PIN Pad Cloned Debit Cards
How the scam works:
(with video below) The Cloned Debit Card scam has been marking an alarming growth lately. The crooks operating it are either employees at a store you usually shop at — as they work till– or just come into stores as 'customers' and stick a skimmer into the PIN pad while the teller is not paying attention. In the second scenario, they typically come in pairs, one distracting staff's attention while the other one is pulling the scam. How does the scam work?
Watch the video below to see in action PIN pad skimming caught on camera, as well as tips on how to avoid the scam:
There are two ways criminals clone your debit card:
1. They insert a thin card reader inside the device, under the keypad. You can't see it, so it's hard to avoid. The card reader looks like a film strip and records your pressed keys.
2. This one comes as a card reader as well, but is attached to the numbers pad. You can only see this one if you pay attention to the keypad, which is now a bit bigger than usual.
How to avoid the Cloned Debit Card scam:
Despite popular belief, criminals do not take the money from your account right away. Police reports indicate they usually leave a few months in between, just so you record hundreds of other transactions on your bank statement. This makes it almost impossible for investigators to track the exact store where your card was defrauded.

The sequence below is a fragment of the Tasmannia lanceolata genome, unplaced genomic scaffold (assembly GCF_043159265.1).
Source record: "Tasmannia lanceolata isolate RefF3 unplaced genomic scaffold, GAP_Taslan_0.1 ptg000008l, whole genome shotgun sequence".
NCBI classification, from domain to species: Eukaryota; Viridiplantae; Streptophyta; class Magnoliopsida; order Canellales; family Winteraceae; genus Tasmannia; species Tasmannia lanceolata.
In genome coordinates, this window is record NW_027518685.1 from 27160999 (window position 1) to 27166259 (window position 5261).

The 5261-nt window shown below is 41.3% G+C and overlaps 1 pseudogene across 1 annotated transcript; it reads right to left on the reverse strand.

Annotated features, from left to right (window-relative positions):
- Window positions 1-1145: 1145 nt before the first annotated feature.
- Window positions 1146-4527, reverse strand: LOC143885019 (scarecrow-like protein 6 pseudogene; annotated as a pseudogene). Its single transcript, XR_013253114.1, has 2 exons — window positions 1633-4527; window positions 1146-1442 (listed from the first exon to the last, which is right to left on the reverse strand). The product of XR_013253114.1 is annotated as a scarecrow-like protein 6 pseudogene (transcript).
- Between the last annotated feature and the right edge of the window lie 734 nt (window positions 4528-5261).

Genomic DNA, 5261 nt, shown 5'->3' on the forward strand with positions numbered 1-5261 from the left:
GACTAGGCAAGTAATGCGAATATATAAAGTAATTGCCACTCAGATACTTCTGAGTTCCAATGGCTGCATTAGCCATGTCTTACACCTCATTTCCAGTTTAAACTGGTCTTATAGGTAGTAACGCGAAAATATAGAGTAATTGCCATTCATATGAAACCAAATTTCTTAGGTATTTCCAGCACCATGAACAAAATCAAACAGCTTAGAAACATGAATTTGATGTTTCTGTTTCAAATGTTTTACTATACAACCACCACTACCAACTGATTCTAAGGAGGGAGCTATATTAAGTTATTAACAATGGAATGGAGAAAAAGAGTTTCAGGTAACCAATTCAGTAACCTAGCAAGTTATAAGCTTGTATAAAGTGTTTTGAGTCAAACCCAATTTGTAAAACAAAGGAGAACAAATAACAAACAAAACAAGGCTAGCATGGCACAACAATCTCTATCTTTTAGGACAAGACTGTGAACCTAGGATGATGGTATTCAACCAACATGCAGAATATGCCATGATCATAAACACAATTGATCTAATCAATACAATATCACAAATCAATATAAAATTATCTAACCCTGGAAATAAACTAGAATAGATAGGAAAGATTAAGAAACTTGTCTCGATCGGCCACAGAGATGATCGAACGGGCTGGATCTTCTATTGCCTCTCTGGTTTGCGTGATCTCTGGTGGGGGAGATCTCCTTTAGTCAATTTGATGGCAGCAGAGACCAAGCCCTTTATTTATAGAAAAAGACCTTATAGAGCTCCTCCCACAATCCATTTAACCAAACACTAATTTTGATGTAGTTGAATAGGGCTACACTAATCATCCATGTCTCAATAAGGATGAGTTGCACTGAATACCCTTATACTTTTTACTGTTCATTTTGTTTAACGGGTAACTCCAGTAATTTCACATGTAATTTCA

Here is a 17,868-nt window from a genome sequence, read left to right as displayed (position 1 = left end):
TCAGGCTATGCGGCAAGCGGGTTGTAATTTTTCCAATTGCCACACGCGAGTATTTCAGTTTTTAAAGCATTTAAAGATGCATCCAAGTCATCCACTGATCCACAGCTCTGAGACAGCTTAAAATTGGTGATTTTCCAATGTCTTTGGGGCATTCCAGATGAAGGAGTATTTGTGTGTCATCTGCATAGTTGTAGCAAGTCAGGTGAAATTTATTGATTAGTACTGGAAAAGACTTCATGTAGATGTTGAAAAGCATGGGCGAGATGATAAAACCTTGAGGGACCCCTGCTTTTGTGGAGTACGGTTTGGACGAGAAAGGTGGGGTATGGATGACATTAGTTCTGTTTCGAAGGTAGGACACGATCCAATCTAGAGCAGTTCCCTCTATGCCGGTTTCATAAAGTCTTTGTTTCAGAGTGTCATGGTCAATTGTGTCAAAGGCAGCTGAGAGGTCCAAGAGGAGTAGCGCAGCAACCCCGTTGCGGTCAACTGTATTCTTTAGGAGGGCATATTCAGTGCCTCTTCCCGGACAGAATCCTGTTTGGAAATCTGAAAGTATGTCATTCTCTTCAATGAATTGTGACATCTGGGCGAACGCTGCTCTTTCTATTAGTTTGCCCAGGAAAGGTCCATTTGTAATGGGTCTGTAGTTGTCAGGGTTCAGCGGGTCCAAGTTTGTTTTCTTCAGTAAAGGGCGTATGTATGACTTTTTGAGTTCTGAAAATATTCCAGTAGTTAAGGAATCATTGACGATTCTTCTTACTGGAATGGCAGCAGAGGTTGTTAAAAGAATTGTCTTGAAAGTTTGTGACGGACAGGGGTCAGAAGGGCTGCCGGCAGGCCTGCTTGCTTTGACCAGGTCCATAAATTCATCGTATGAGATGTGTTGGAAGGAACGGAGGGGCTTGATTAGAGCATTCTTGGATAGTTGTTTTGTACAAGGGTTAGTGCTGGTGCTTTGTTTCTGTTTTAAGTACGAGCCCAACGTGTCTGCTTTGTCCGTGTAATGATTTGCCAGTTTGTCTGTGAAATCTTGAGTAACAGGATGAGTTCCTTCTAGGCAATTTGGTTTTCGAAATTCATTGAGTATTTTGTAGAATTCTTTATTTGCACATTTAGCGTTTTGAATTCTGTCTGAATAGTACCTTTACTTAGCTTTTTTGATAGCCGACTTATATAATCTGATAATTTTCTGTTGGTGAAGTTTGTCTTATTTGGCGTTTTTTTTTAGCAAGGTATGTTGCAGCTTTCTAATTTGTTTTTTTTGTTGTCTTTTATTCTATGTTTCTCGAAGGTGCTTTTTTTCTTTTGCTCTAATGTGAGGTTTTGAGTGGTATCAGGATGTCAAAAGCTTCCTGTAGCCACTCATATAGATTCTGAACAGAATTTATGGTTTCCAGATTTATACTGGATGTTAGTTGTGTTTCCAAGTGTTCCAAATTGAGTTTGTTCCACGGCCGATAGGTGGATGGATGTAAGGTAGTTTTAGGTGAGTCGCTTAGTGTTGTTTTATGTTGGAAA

You can avoid this if you change your PIN number very often. It's inconvenient, but doesn't cost you anything. Better safe than sorry.
On the other hand, for the alternative scams, always cover your PIN number when you type it in, as well as check the PIN pad for any unusual attachments.
How to report the Cloned Debit Card scam:
Make your family and friends aware of this scam by sharing it on social media using the buttons provided. You can also officially report the scammers to the Federal Trade Commission using the link below:
How to protect yourself more:
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